[Foundation-l] [Announcement] update in board of trustees membership
saintonge at telus.net
Wed Dec 19 09:29:42 UTC 2007
Andrew Gray wrote:
> On 17/12/2007, Andrew Whitworth <wknight8111 at gmail.com> wrote:
>>> Citizendium's small but not hurting for participants. They'll be fine.
>> That's not my point here. There is a certain number of people in this
>> world who are going to be interested in actually "writing" an
>> encyclopedia (as opposed to the people who are happy to edit, revise,
>> or do other things to support the writing community).
> Isn't one of the major lessons we've learned from the past six years
> of Wikipedia (seven now, I guess) that the number of people in the
> world interested in writing an encyclopedia is a lot bigger than we
> ever anticipated it being?
Probably, but it's part of a much wider trend There has been similar
growth in other areas from social networking to YouTube to MMORPGs to
blogging. I think there is also a widespread dissatisfaction with and
distrust of established social and political structures. Discussions
about these can now take place in ways that previously were technically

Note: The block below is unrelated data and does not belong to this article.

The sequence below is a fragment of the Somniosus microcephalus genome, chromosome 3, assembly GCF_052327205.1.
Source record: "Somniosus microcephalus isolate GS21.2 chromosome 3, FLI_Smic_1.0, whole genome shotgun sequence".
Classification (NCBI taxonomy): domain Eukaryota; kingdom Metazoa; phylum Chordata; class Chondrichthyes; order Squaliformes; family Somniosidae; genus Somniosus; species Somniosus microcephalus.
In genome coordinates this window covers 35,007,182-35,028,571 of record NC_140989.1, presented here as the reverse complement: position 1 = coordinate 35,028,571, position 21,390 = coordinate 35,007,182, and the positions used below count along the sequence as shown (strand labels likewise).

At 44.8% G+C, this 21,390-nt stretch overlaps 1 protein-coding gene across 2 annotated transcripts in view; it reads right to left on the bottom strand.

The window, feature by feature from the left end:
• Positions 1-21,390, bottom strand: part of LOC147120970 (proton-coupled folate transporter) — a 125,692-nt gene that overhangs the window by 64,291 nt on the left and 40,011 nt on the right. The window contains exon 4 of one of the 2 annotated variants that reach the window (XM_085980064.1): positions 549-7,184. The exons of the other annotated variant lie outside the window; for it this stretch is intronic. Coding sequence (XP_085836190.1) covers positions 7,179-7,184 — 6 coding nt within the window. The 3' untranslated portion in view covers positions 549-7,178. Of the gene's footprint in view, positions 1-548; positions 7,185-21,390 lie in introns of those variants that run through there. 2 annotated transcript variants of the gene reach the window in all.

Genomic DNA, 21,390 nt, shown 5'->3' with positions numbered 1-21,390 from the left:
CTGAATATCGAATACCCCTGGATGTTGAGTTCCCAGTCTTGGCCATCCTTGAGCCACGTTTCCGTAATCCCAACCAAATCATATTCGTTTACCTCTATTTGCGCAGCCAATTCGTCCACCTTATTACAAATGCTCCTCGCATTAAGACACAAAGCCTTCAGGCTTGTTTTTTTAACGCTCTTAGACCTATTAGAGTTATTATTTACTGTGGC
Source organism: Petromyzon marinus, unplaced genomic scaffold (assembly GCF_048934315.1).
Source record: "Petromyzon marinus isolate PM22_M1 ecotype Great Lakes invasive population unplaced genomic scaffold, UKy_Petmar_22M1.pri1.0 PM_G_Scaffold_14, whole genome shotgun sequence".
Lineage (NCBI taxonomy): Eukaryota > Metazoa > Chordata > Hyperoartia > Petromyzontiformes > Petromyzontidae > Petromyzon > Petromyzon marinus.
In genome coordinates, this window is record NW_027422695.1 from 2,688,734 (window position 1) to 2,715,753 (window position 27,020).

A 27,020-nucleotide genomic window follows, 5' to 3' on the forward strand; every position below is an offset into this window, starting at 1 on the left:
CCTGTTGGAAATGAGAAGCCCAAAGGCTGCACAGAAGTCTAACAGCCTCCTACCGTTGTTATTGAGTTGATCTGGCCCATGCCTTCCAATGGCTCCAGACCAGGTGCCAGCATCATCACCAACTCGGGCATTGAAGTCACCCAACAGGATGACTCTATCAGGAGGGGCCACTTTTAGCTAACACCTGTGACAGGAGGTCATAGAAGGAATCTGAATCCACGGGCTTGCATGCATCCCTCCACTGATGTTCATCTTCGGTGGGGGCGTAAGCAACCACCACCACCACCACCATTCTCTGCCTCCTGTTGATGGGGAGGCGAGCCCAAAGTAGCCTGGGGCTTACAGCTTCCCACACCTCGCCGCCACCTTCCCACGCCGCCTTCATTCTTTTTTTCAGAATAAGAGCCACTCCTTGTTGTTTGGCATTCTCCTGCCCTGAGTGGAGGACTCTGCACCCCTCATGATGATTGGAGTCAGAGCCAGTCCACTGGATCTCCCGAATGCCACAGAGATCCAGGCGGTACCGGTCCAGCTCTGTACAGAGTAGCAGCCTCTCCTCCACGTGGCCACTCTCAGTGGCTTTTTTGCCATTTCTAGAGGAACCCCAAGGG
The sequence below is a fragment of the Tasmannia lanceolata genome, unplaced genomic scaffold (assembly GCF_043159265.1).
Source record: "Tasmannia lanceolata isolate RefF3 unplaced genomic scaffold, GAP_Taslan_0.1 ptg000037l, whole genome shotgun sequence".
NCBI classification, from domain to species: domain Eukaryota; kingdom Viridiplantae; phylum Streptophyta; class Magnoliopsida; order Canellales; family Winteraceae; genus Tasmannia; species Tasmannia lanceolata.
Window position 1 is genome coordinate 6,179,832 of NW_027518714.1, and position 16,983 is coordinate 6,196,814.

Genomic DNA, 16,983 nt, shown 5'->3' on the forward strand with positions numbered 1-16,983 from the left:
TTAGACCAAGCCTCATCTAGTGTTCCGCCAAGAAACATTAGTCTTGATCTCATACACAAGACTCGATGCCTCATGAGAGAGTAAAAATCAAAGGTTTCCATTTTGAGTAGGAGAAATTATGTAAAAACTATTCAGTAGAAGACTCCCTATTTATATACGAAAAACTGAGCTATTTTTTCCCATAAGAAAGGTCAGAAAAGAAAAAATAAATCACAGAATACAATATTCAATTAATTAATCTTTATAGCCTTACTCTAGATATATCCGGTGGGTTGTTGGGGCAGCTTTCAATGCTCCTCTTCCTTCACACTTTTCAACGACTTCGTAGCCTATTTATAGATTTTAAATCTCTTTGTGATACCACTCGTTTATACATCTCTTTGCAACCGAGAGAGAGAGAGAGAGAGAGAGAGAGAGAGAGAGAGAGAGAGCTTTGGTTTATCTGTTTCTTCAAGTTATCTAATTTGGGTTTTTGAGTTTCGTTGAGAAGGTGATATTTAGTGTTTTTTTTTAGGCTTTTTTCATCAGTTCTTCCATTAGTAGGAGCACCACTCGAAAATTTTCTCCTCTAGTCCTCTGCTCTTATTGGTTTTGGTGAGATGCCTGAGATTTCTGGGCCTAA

impossible. We ain't seen nothin' yet.
>> The one-author, one-page idea (from what I've heard knol is supposed
>> to be) sounds like a disaster waiting to happen
> Yes and no. It's workable, *if* there are other caveats which haven't
> been announced yet - some kind of weighting, structuring, etc. We
> shall see.
It beats having to face the question of NPOV. Insisting on a neutral
article on a subject like Israeli-Palestinian relations reflects one of
the most important features of Wikipedia. A reader who is confident
that he can find a reasonably balanced treatment of the subject will
come back when he can't trust other sites.
A one-author, one page policy would allow separate biased articles on
either side of the subject.
More information about the foundation-l